Relocating to Brooklyn was formerly thought to be a realistic choice for individuals who couldn’t afford Manhattan. While Brooklyn is a less costly option, it has also become a desirable area to reside in its own way. Its cost of living is currently greater than that of Washington or Seattle. Queens has now become a popular destination for New Yorkers who cannot afford to live in Manhattan or Brooklyn. Even that method, though, isn’t exactly sustainable when you consider Queens’ rent is still three times the national average. Life is costly in New York City, no matter where you reside. That reality, however, has done little to dissuade the 8.3 million people who live there.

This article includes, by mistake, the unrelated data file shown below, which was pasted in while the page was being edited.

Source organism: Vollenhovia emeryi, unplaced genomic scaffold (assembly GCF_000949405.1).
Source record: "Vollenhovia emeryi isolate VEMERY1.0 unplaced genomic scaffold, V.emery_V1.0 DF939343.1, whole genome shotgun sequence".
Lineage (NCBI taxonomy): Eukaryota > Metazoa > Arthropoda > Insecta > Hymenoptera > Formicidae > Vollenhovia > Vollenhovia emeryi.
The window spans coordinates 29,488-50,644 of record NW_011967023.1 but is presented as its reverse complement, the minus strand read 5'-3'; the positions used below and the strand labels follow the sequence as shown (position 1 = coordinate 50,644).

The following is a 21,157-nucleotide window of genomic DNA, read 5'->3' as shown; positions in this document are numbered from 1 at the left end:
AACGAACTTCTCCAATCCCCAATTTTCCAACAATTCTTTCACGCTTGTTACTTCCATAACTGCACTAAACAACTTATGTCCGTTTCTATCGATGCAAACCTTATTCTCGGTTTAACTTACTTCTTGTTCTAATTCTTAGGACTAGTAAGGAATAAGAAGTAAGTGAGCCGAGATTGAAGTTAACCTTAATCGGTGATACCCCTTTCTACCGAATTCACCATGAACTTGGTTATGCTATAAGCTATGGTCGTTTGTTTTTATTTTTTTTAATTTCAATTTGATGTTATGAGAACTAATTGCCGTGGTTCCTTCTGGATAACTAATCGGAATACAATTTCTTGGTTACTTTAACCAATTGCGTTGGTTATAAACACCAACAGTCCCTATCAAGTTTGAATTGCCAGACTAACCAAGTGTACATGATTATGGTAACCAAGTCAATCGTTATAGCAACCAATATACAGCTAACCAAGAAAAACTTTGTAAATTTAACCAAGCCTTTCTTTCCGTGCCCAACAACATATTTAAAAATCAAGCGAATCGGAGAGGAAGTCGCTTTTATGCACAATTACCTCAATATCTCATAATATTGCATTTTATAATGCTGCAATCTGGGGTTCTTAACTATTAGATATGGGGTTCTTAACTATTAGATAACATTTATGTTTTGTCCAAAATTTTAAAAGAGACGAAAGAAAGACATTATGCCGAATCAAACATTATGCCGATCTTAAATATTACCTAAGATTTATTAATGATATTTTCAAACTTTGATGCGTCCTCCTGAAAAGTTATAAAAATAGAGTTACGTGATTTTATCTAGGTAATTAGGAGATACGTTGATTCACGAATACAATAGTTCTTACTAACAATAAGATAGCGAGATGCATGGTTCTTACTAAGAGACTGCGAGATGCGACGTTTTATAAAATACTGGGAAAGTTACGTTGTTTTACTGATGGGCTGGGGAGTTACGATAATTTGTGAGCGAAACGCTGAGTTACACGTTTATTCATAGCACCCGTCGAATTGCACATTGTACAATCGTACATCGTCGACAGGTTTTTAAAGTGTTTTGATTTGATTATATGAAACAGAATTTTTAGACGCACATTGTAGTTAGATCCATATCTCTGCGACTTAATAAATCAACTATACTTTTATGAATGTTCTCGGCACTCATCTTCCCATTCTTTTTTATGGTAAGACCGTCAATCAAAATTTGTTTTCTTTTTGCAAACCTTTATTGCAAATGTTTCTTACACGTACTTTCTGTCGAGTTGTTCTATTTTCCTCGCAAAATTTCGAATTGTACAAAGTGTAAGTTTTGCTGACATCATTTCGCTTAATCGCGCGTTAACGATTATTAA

Cost of Living: 145.7% higher than US average
It is not inexpensive to live on a Pacific island paradise. This is evident in Honolulu’s exorbitant cost of living, which is 97.6% greater than the national average. Unlike most of the country’s most costly cities, the high cost of living in Honolulu is not concentrated on housing expenditures. While rentals and mortgages are not cheap in Hawaii’s capital, Honolulu residents pay more for almost everything.
Groceries cost 55% higher in this rural locale than in the average U.S. metropolis. Similarly, electricity expenses have risen by 71%. Honolulu has a high median family income and a low unemployment rate. However, unless you have one of those high-paying positions, it’s one of the most challenging places in the country to make ends meet.